Monday, June 26, 2017

I Shrug At the Atlas

Volkswagen's new intermediate sport utility vehicle - the Atlas - is finally out.
It's quite stylish, and it's solidly Germanic, even though it's built in Tennessee.  It gets decent gas mileage and seats seven in comfort.  And it has some rather funny commercials for it, including this risqué ad below about how procreating in little Volkswagens leads to trading up to bigger Volkswagens.

And I could care less.
The truth is, I'm still not impressed by SUVs, not even Volkswagen SUVs.  My lack of interest is not just due to the fact that I don't need one; it's also due to the fact that I continue to regard wagons built on light-truck chassis as being completely unnecessary and irrational except for those who live out in the country and need the toughness and the durability of a light passenger truck (farmers, ranchers, et. al.).  When I was a kid, growing up in the New Jersey suburbs, only outdoorsmen owned SUVs (they weren't called SUVs back then, though) and those SUVs that were in production were mostly from entry-level, not premium, brands.  Now it seems that every brand offers an SUV - even Porsche - and they're more for stockbrokers than for deer hunters.
I understand that Volkswagen is bringing out a midsize SUV to bring more customers into VW dealerships, as passenger-car segments like hatchbacks, wagons, minivans and now even family sedans are falling behind and SUV sales keep rising with no ceiling in sight.  Not only does VW feel that it needs the Atlas to compete in today's U.S./Canadian market, it wants to put the diesel scandal as far behind it as possible.  But Volkswagen is betraying the market strategy that was so effective for the brand in North America in the first place - that is, offer a car that has no obvious market, as was with the Beetle in 1949, and let the market come to Volkswagen rather than have Volkswagen pander to the market.  Not a way to sell cars in big numbers - Volkswagen sales have never been more than about six percent of the market in These States - but a respectable way to make a name for oneself.  Remember, VW invented a market segment other car companies later exploited to more greater effect - the minivan -  and didn't do too badly with its Transporters here.  If I needed a seven-passenger vehicle, I'd prefer a Transporter minivan over an SUV.  Too bad Volkswagen hasn't sold a passenger van in the U.S. and Canada since 2002 (unless you count the Chrysler-made Routan, which I absolutely don't!).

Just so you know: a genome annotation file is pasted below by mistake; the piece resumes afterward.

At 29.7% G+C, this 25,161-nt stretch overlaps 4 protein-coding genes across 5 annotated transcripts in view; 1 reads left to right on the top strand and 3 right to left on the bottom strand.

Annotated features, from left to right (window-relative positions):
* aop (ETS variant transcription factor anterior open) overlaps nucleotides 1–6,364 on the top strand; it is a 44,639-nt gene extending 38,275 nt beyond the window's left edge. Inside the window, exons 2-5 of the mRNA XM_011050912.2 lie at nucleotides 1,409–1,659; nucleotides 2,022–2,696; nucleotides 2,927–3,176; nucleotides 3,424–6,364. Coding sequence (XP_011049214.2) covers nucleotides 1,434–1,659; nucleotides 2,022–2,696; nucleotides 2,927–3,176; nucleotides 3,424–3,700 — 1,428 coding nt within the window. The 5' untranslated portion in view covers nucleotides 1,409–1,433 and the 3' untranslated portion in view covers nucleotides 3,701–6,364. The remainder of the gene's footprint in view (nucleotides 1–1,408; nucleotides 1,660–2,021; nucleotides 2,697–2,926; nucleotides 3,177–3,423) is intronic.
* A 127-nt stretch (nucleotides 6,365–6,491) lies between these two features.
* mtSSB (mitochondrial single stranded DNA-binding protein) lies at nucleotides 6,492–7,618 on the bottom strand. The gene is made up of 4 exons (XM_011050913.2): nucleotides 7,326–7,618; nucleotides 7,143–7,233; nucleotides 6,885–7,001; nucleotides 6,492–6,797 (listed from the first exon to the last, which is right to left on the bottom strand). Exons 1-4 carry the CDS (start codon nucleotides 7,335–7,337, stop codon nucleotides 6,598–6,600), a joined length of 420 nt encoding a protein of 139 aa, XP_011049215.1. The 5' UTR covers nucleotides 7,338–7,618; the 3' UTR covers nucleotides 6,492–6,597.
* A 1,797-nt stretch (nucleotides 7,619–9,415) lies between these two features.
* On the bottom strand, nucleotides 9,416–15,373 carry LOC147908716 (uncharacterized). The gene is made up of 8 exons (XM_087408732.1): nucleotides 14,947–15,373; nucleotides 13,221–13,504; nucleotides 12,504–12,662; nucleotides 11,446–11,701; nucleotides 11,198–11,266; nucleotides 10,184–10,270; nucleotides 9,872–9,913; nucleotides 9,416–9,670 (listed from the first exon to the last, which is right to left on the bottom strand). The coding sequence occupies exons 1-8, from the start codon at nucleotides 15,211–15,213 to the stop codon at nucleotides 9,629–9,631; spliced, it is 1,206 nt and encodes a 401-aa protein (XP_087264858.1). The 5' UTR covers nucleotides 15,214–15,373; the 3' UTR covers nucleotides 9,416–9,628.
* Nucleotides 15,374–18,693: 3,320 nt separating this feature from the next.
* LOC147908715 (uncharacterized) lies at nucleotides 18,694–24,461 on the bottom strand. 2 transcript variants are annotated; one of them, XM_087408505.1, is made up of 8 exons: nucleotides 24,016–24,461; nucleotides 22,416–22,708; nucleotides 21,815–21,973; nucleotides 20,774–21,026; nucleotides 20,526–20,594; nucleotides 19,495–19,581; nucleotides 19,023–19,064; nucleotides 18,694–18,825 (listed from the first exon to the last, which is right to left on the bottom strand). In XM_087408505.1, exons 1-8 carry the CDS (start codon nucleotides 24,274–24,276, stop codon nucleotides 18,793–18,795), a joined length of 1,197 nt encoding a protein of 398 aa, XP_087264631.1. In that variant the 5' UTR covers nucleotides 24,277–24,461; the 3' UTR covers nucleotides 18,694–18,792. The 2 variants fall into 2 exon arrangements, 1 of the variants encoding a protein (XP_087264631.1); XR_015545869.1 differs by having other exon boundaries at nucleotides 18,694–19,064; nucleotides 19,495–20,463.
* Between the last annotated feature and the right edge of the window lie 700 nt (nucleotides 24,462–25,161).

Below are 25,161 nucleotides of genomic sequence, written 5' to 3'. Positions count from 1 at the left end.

Oh yeah, the sixth-generation Polo is coming out, and I have very good news for Americans and Canadians - if you're going to Europe, you can rent one.  Too bad you still can't buy one at home.
I guess we're going to have to get used to Volkswagen's North American strategy - give the people what they want in the form of SUVs and let those vehicles make money so the company can continue to offer traditional Volkswagen models to North American VW enthusiasts, like the Golf and the coming Arteon four-door coupe (I'll get to that, as well as get to the forbidden-fruit Polo, later), as loss leaders.  And while tastes may change, the American predilection for SUVs, pickups, and so-called crossovers shows no sign of abating.  That's why Toyota has a new compact crossover with a rakish, sporting profile, the C-HR, an ad for which is below.  The commercial retells the story of Cinderella in a modern context,  depicting Cinderella as a fashion-house worker who can't go to the fashion show with her two mean coworkers and her snooty boss, i.e., the stepsisters and the stepmother, respectively.  My friend Catherine Roberts, a veteran model, plays the boss.

Hey, Catherine is one of my dearest friends.  I love the woman.  In fact, I love this ad she's in.  But not even she can persuade me to buy a Toyota crossover.  Why?  Because it's a Toyota.  And it's a crossover.
Volkswagen has made it clear that it thinks it has to offer more SUVs in the U.S. and Canada if the brand is going to thrive in both countries. But once upon a time, on this very continent, Volkswagen didn't need to sell cars that pandered to mainstream tastes to succeed.  And that's no fairy tale.   

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